“Immigrants should have access to courts and we will use our voice to help immigrants navigate the system. We want to fund more legal services across the state to help people learn their rights and know how the system works. We also have to make sure that ICE is not allowed to just arbitrarily arrest people and obstruct justice. We have to protect everyone here, including DACA residents as well,” she said.

The Brooklyn native has faced heavy criticism over the past month after telling the New York Times she did not want to be known as the “Sheriff of Wall Street” — a moniker often given to the New York attorney general — eventually revising her statement to say she wanted to focus on a number of different issues including financial crimes.

“I fully plan on fighting to root out corruption on Wall Street and going after predatory lenders. Lenders in New York are still charging excessive fees, offering no loan modifications and many are back to the same tactics they were using to defraud people before,” she told the Haitian Times this week.

“The student debt crisis is also a pertinent issue affecting voters across the state. Students are leveraging way too much debt at an early age, and I plan to take on for-profit universities that are saddling students with worthless degrees that leave them with excessive amounts of debt and no tangible way to pay it back.”

These issues also bled into the housing crisis, she said, as “zombie” homes were a clear by-product of the foreclosure process plaguing many New Yorkers and fueling the homelessness crisis.

“As a former assistant attorney general in Brooklyn, I sued a lender that was engaging in the same patterns as other abusive lenders and I brought action against them based on deceptive advertising and other abuses,” she added. She went on to describe plans to use the civil rights bureau to initiate litigation against housing discrimination and lenders violating federal as well as state law through predatory loans that target immigrants.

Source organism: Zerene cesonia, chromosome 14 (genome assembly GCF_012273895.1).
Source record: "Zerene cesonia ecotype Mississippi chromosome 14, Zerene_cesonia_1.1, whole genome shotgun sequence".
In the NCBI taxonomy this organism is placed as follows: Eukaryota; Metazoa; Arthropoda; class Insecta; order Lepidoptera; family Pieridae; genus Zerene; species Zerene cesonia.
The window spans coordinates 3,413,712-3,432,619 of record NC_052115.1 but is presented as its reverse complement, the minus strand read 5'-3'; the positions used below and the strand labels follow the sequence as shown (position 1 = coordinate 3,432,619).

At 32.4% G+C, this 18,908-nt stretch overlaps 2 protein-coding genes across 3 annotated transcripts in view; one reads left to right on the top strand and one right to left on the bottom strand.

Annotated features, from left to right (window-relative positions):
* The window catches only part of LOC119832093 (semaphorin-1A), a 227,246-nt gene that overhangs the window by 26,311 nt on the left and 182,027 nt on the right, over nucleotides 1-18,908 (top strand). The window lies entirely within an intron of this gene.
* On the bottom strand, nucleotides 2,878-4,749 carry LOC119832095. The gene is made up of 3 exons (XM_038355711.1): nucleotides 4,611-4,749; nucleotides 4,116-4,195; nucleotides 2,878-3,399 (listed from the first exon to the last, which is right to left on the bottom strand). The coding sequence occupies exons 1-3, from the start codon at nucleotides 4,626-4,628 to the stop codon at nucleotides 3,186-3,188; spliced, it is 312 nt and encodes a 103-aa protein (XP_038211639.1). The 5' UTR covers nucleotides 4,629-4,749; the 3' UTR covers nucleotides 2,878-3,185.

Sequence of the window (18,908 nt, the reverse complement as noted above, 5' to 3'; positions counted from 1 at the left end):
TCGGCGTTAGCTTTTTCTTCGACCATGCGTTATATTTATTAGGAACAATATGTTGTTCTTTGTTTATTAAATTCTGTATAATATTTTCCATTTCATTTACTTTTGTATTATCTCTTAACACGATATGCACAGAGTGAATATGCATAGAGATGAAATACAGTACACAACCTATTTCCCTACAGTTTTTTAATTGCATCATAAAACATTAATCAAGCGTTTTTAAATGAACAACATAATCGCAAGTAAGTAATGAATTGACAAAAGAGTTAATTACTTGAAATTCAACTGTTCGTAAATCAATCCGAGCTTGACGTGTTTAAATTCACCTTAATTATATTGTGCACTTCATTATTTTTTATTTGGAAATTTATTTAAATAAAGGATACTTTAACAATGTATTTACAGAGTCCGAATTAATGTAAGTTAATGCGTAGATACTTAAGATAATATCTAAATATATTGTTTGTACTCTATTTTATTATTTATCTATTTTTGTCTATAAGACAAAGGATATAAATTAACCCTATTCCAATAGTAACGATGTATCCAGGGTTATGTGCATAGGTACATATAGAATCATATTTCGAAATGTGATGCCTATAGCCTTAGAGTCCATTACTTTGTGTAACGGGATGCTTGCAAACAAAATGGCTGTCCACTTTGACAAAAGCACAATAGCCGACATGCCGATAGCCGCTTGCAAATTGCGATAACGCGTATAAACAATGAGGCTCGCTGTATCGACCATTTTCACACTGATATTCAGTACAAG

Part of her blueprint to help immigrants in New York is to increase awareness and access to government institutions through better language services, stating that “Haitians who speak Creole deserve to have the same services as their fellow citizens.”

As public advocate, she has introduced more legislation than anyone who held the position before her and pointed to her record as evidence of a dogged determination to bring local issues to the fore. On top of immigration, Wall Street regulation, environmental protections and the housing crisis, she mentioned that the opioid epidemic was being exacerbated by deceptive advertising from giant pharmaceutical companies who needed to be checked by the attorney general’s office.

When asked about her two major opponents in the race, James said flatly: “I have real world courtroom experience, not classroom experience. I’ve opposed Trump at every turn and never backed any of his decisions. That’s what separates me from the pack.”

Jonathan Greig is a journalist based in New York City working as a contributing writer for CBS Interactive. He recently returned to the United States after reporting from South Africa, Jordan, and Cambodia since 2013.